Flu season nowhere near done; getting more dangerous
Another study broke down common cold-causing viruses (rhinoviruses) and the impact on them due to cold, dry weather. The study found that the risk of a human rhinovirus infection is associated with colder temperatures and lower humidity during the three days prior to the infection beginning. An important bit to keep in mind is that the study also found that the overall risk of rhinovirus infection was lower at subfreezing temperatures.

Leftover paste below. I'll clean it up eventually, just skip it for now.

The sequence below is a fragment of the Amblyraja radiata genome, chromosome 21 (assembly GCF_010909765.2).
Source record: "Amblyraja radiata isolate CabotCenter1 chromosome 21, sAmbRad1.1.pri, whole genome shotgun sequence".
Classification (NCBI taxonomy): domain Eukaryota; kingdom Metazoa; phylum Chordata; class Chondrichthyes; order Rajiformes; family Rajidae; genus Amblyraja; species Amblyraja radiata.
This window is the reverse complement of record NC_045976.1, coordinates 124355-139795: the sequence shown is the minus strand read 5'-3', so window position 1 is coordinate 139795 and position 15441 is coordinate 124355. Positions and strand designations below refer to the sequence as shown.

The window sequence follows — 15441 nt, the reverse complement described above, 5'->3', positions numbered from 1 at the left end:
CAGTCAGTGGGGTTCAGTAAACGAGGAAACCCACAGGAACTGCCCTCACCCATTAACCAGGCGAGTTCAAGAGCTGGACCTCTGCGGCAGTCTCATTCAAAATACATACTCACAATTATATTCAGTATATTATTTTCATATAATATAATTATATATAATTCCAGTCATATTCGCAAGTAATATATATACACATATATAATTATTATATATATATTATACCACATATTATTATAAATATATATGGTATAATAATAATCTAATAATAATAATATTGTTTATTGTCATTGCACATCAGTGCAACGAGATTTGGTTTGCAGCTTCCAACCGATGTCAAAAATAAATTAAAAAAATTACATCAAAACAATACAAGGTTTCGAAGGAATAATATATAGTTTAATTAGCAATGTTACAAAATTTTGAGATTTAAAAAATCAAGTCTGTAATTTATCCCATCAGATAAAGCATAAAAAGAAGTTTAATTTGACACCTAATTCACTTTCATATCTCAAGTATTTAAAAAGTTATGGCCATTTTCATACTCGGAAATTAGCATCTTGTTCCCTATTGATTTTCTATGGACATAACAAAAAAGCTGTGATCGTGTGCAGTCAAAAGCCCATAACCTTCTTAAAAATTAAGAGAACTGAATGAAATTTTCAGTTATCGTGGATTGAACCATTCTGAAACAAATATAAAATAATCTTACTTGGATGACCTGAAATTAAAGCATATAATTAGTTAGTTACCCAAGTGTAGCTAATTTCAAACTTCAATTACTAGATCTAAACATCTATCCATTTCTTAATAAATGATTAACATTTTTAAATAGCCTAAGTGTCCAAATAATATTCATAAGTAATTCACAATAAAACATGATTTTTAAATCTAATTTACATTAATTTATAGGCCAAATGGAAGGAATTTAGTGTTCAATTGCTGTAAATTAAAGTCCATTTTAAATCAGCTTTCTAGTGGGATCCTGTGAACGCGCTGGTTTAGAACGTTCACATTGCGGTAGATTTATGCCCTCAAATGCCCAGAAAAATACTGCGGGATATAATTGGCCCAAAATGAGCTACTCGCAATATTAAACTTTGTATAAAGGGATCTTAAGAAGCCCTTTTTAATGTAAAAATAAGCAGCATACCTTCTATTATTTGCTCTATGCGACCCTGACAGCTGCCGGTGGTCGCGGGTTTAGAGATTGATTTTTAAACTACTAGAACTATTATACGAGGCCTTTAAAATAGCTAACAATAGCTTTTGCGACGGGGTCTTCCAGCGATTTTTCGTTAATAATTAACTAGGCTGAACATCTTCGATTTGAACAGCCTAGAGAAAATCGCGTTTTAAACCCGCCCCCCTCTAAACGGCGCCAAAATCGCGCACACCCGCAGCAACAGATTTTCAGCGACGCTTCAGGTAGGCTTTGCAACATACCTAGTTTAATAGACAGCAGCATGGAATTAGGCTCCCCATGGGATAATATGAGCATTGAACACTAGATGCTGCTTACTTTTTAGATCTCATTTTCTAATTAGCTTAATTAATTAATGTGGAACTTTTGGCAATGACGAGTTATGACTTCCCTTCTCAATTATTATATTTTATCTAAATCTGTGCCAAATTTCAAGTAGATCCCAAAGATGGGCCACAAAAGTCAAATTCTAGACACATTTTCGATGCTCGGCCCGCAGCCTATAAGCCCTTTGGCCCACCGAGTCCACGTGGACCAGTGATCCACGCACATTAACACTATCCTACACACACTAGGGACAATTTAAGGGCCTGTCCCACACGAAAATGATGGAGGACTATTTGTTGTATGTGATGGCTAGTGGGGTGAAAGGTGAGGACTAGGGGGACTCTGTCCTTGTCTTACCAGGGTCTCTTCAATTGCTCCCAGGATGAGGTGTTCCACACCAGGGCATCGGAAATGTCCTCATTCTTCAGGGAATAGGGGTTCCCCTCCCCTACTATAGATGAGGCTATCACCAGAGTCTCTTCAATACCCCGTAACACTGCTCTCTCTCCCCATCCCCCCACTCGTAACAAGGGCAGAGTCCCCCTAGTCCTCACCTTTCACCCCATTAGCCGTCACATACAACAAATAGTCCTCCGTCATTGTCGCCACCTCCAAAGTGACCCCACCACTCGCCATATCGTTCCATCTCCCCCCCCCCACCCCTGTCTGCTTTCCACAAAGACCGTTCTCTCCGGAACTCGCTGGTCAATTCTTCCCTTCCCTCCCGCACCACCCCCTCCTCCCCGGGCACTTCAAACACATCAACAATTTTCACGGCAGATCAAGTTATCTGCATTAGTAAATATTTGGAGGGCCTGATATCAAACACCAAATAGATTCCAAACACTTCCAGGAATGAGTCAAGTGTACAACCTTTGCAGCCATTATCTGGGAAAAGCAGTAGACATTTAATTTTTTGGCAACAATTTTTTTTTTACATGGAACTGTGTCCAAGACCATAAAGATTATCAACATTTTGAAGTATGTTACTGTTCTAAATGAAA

Cold, dry weather doesn't only support viral transmission, though. When the weather is cold, the temperature inside of your nasal cavity can be lowered. Per a study published in 2015, there's a "reduced innate immune response by infected airway cells" when the temperature is colder. In other words, your body isn't able to defend itself via its immune system as effectively when it's cold. Basically, cold weather acts as a double-edged sword in the virus world.With flu season nowhere near done, it's important to enact in preventative actions. Simply washing your hands frequently, sneezing into a clean tissue and getting adequate sleep can go a long way in keeping you healthy. Staying hydrated and taking vitamin D will also help keep your immune system in working order!